1 episode

In “Corson’s Inlet,” the narrator transforms the capricious eddies and streams of the shoreline into a metaphor for changing thought and action: they inspire him to accept nature’s unpre- dictability as well as the natural flux of his ideas. “In nature,” he writes, “there are few sharp lines...I have reached no conclusions, have erected no boundaries...” Like the swerving waves, he leaves himself open to changes of state.
With its unpredictable flow through the landscape, water reminds us of how we negotiate the constant transformations in our lives, communities, and environments. It is a powerful metaphor because of its fundamental, yet delicate, connection to life. When water “changes state” in our local environments, we feel its effects profoundly. The disappearance of native wetlands, shoreline erosion, polluted waterways, drought, fluctuating sea levels, and devastating storms serve as recent reminders of water’s immediate impact as a natural, cultural, and political force in the Southeast.
Like the narrator of “Corson’s Inlet,” the contributors to Water: Three States explore process and transformation, characteristics fundamental to water itself. The incessant motion of Martha Whittington’s sculptures recalls dowsing, the practice of divining water sources, and suggests a new and urgent need for the resource. Xiaotian Wang’s mutated images of the Chattahoochee River reveal the landscape through a veil of color created by developing the images in the river’s now-polluted water. Through the painstaking pinhole photography process, Daniel Kariko exposes the gradual, yet stark, corrosion of the contemporary Gulf Coast. Andy Behrle demonstrates the actual process of erosion by allowing water to exert its physical force within the gallery.
Water: Three States also embodies the process of eroding boundaries between art and science and expert and citizen. In Xavier Cortada’s The Reclamation Project students and faculty help to grow live mangrove seedlings in the gallery before the artist returns the plants to the threatened mangrove forests of the Florida coast. Beth Maynor Young’s photographs of Alabama’s waterways document and preserve these beautiful ecosystems, as well as create awareness about their fragile nature. Alabama Water Watch in the Department of Fisheries and Allied Aquacultures at Auburn University educates and empowers ordinary citizens by teaching them to monitor, restore, and protect water resources in their own communities.
The contributors to Water: Three States are part of a broader conversation in which boundaries to innovative thinking about water are being washed away. Their work demonstrates the need to transform our thoughts and accept new “eddies of meaning” as we face the challenges of water issues in the Southeast.
—Kathryn M. Floyd, Assistant Professor of Art History, Department of Art

Water: Three States - Group 1 Auburn University

    • Podcasts

In “Corson’s Inlet,” the narrator transforms the capricious eddies and streams of the shoreline into a metaphor for changing thought and action: they inspire him to accept nature’s unpre- dictability as well as the natural flux of his ideas. “In nature,” he writes, “there are few sharp lines...I have reached no conclusions, have erected no boundaries...” Like the swerving waves, he leaves himself open to changes of state.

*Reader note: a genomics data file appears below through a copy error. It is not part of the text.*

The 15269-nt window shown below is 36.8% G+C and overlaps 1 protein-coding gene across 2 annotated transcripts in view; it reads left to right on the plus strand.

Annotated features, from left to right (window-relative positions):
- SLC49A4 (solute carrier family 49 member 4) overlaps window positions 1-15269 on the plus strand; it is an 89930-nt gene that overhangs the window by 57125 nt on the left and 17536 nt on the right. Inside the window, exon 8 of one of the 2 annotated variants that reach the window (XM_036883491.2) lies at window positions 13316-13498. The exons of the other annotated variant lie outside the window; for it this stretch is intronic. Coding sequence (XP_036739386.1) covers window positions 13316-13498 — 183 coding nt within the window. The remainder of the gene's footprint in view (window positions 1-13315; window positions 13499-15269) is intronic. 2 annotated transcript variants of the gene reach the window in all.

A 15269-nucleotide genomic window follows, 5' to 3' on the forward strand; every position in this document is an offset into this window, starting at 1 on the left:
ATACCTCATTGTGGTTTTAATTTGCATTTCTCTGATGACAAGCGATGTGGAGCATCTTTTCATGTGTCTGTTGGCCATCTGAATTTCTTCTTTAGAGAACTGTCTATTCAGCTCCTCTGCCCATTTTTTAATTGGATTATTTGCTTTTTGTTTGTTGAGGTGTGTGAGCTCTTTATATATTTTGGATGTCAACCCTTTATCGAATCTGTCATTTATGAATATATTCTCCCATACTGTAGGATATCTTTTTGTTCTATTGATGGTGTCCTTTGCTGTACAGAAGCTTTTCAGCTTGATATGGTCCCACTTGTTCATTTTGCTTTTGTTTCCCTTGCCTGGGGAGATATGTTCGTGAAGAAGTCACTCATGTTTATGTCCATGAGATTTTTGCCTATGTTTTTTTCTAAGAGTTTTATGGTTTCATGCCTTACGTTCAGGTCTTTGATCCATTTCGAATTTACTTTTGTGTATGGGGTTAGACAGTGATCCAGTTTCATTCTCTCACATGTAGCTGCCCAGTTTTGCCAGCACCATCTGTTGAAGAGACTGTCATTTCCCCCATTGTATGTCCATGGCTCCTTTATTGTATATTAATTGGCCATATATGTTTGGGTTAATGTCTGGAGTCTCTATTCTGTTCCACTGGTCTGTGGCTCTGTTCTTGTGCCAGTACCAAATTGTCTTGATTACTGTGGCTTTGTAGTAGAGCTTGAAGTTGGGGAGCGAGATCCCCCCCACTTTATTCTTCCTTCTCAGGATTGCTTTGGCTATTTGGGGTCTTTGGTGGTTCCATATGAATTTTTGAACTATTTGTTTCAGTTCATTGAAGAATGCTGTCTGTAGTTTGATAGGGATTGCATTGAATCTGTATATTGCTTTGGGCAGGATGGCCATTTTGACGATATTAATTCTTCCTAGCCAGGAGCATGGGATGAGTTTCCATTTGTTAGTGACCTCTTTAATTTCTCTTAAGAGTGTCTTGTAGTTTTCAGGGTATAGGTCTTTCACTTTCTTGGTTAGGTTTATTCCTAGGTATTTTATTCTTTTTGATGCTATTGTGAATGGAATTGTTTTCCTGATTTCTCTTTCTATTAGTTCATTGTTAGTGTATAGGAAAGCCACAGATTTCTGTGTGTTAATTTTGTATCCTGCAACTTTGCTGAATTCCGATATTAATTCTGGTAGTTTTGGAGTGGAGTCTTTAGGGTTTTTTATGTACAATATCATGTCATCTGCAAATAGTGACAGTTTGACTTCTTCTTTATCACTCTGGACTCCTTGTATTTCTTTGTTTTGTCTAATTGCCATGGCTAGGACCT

With its unpredictable flow through the landscape, water reminds us of how we negotiate the constant transformations in our lives, communities, and environments. It is a powerful metaphor because of its fundamental, yet delicate, connection to life. When water “changes state” in our local environments, we feel its effects profoundly. The disappearance of native wetlands, shoreline erosion, polluted waterways, drought, fluctuating sea levels, and devastating storms serve as recent reminders of water’s immediate impact as a natural, cultural, and political force in the Southeast.
Like the narrator of “Corson’s Inlet,” the contributors to Water: Three States explore process and transformation, characteristics fundamental to water itself. The incessant motion of Martha Whittington’s sculptures recalls dowsing, the practice of divining water sources, and suggests a new and urgent need for the resource. Xiaotian Wang’s mutated images of the Chattahoochee River reveal the landscape through a veil of color created by developing the images in the river’s now-polluted water. Through the painstaking pinhole photography process, Daniel Kariko exposes the gradual, yet stark, corrosion of the contemporary Gulf Coast. Andy Behrle demonstrates the actual process of erosion by allowing water to exert its physical force within the gallery.
Water: Three States also embodies the process of eroding boundaries between art and science and expert and citizen. In Xavier Cortada’s The Reclamation Project students and faculty help to grow live mangrove seedlings in the gallery before the artist returns the plants to the threatened mangrove forests of the Florida coast. Beth Maynor Young’s photographs of Alabama’s waterways document and preserve these beautiful ecosystems, as well as create awareness about their fragile nature. Alabama Water Watch in the Department of Fisheries and Allied Aquacultures at Auburn University educates and empowers ordinary citizens by teaching them to monitor, restore, and protect water resources in their own communities.
The contributors to Water: Three States are part of a broader conversation in which boundaries to innovative thinking about water are being washed away. Their work demonstrates the need to transform our thoughts and accept new “eddies of meaning” as we face the challenges of water issues in the Southeast.
—Kathryn M. Floyd, Assistant Professor of Art History, Department of Art

    • video
    Water: Three States panel-session

    Water: Three States panel-session

    • 35 min

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